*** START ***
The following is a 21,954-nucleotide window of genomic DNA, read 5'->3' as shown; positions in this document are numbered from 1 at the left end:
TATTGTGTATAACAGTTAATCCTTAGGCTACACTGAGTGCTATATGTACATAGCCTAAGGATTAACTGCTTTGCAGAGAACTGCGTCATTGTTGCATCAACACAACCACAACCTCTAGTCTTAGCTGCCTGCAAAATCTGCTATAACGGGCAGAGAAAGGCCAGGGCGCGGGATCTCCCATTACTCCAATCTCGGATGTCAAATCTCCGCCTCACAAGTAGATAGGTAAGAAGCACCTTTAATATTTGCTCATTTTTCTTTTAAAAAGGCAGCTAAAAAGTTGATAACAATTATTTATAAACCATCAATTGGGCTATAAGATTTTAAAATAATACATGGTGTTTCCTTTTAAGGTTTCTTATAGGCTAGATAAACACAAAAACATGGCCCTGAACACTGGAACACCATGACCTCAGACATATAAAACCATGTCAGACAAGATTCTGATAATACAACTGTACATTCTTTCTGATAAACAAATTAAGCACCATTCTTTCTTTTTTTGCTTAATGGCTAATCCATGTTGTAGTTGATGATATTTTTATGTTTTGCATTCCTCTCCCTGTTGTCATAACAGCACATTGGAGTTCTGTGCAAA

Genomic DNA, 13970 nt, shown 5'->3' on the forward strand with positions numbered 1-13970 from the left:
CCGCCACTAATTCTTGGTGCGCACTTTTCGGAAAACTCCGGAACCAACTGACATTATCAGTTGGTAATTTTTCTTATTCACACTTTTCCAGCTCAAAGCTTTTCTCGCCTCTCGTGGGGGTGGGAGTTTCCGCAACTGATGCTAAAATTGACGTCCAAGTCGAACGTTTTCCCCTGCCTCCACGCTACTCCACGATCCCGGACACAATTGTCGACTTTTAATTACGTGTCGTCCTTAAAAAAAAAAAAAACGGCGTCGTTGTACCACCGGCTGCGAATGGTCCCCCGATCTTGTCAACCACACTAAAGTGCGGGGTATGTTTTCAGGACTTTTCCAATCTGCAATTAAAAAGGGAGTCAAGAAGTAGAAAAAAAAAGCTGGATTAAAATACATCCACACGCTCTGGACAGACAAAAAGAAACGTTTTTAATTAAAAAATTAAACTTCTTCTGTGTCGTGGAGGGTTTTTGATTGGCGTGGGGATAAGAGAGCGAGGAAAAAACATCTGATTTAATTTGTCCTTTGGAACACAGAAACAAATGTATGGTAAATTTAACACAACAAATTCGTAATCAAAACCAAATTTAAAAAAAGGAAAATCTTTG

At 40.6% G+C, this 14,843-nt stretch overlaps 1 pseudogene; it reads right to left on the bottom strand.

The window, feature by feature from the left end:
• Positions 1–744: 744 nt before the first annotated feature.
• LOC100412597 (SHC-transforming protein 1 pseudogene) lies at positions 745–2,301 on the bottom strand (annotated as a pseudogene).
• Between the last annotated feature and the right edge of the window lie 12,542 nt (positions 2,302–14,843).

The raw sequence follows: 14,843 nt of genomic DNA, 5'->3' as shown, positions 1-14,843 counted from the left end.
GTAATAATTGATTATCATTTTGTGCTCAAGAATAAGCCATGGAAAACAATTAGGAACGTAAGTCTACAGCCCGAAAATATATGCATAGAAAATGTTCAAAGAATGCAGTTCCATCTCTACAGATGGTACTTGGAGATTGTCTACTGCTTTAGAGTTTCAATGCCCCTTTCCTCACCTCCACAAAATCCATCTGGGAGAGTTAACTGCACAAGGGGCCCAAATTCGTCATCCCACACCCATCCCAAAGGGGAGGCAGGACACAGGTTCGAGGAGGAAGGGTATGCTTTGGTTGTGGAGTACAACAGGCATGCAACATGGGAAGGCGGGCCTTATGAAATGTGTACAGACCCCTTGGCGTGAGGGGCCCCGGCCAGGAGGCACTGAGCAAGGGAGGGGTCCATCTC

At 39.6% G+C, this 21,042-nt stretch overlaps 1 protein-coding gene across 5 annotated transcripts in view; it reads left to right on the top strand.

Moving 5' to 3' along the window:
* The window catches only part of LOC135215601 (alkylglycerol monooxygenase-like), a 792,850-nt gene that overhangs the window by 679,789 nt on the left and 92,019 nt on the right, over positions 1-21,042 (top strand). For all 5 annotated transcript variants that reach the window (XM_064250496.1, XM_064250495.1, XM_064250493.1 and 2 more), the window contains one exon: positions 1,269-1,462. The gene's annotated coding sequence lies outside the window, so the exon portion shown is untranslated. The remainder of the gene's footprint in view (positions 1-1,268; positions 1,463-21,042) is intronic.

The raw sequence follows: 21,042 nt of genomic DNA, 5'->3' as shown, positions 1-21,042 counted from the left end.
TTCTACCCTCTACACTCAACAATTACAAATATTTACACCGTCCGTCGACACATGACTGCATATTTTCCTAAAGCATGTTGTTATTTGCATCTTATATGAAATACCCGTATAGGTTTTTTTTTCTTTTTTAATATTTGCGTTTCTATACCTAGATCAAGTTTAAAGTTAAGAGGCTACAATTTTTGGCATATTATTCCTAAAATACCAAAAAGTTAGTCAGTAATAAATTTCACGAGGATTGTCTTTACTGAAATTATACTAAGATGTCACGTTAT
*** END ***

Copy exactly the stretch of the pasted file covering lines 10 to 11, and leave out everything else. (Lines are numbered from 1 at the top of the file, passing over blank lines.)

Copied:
The raw sequence follows: 14,843 nt of genomic DNA, 5'->3' as shown, positions 1-14,843 counted from the left end.
GTAATAATTGATTATCATTTTGTGCTCAAGAATAAGCCATGGAAAACAATTAGGAACGTAAGTCTACAGCCCGAAAATATATGCATAGAAAATGTTCAAAGAATGCAGTTCCATCTCTACAGATGGTACTTGGAGATTGTCTACTGCTTTAGAGTTTCAATGCCCCTTTCCTCACCTCCACAAAATCCATCTGGGAGAGTTAACTGCACAAGGGGCCCAAATTCGTCATCCCACACCCATCCCAAAGGGGAGGCAGGACACAGGTTCGAGGAGGAAGGGTATGCTTTGGTTGTGGAGTACAACAGGCATGCAACATGGGAAGGCGGGCCTTATGAAATGTGTACAGACCCCTTGGCGTGAGGGGCCCCGGCCAGGAGGCACTGAGCAAGGGAGGGGTCCATCTC